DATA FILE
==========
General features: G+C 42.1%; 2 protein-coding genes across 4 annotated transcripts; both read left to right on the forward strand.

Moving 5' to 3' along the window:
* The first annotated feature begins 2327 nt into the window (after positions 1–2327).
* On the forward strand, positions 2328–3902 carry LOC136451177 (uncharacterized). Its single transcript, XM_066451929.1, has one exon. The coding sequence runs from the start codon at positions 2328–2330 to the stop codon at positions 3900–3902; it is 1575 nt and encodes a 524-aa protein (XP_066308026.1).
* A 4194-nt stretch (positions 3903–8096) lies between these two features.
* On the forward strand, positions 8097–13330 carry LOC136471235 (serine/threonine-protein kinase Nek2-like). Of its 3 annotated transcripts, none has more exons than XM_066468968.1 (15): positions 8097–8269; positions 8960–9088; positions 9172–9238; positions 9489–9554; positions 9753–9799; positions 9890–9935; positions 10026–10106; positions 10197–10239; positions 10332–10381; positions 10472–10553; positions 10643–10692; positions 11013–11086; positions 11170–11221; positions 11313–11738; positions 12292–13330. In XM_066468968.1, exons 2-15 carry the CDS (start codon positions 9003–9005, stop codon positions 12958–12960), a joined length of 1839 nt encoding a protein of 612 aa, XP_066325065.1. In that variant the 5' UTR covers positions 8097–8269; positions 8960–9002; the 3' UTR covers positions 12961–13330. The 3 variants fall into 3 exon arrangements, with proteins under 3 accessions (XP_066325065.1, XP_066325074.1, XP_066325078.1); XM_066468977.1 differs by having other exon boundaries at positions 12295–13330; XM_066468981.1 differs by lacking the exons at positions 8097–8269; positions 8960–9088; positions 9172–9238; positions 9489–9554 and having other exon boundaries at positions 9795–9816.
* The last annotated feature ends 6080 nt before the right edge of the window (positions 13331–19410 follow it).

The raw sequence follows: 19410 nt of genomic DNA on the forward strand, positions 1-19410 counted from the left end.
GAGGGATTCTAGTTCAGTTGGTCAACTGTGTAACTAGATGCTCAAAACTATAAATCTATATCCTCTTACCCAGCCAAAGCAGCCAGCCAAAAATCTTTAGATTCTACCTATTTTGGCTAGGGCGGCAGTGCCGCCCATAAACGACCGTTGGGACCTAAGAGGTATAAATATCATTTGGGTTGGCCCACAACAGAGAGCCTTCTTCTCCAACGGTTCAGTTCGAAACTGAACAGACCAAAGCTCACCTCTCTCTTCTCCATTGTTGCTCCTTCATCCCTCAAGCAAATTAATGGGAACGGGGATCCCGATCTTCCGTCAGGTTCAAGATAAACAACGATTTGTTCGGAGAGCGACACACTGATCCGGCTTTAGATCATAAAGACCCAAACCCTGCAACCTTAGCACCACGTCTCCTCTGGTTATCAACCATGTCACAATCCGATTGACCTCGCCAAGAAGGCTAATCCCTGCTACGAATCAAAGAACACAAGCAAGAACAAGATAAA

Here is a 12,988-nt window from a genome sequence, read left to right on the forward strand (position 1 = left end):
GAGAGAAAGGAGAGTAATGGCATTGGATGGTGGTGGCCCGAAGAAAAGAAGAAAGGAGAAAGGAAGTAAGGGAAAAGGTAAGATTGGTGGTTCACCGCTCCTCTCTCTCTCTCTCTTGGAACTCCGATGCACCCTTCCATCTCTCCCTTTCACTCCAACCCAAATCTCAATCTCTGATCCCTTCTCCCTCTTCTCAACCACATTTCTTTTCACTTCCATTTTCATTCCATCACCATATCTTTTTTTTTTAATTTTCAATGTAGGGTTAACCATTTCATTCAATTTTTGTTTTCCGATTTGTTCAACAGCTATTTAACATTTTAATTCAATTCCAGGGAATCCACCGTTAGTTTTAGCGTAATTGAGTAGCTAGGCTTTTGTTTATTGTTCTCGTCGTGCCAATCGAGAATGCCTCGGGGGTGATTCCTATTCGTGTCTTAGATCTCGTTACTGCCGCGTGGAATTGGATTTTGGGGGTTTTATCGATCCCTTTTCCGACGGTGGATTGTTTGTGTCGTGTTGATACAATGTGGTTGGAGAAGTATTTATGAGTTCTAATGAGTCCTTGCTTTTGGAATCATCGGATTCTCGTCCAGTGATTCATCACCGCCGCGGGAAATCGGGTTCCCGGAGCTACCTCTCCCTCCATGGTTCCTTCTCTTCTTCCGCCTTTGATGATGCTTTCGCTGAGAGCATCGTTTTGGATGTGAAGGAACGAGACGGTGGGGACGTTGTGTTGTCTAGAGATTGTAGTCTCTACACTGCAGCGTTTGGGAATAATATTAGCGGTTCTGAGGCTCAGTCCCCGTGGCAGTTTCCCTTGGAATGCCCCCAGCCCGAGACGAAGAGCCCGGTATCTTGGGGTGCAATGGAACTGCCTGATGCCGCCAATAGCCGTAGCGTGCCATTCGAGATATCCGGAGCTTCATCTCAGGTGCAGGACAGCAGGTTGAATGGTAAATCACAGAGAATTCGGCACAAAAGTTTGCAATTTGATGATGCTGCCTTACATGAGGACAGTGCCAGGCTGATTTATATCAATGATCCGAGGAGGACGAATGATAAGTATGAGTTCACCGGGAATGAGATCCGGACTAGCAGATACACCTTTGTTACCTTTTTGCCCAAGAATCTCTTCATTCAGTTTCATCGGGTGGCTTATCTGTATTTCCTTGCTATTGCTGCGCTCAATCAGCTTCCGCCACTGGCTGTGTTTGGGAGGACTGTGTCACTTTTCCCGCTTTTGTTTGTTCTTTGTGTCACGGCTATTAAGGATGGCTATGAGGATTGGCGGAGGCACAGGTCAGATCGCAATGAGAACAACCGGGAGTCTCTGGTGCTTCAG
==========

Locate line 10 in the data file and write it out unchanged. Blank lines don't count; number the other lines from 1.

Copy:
Here is a 12,988-nt window from a genome sequence, read left to right on the forward strand (position 1 = left end):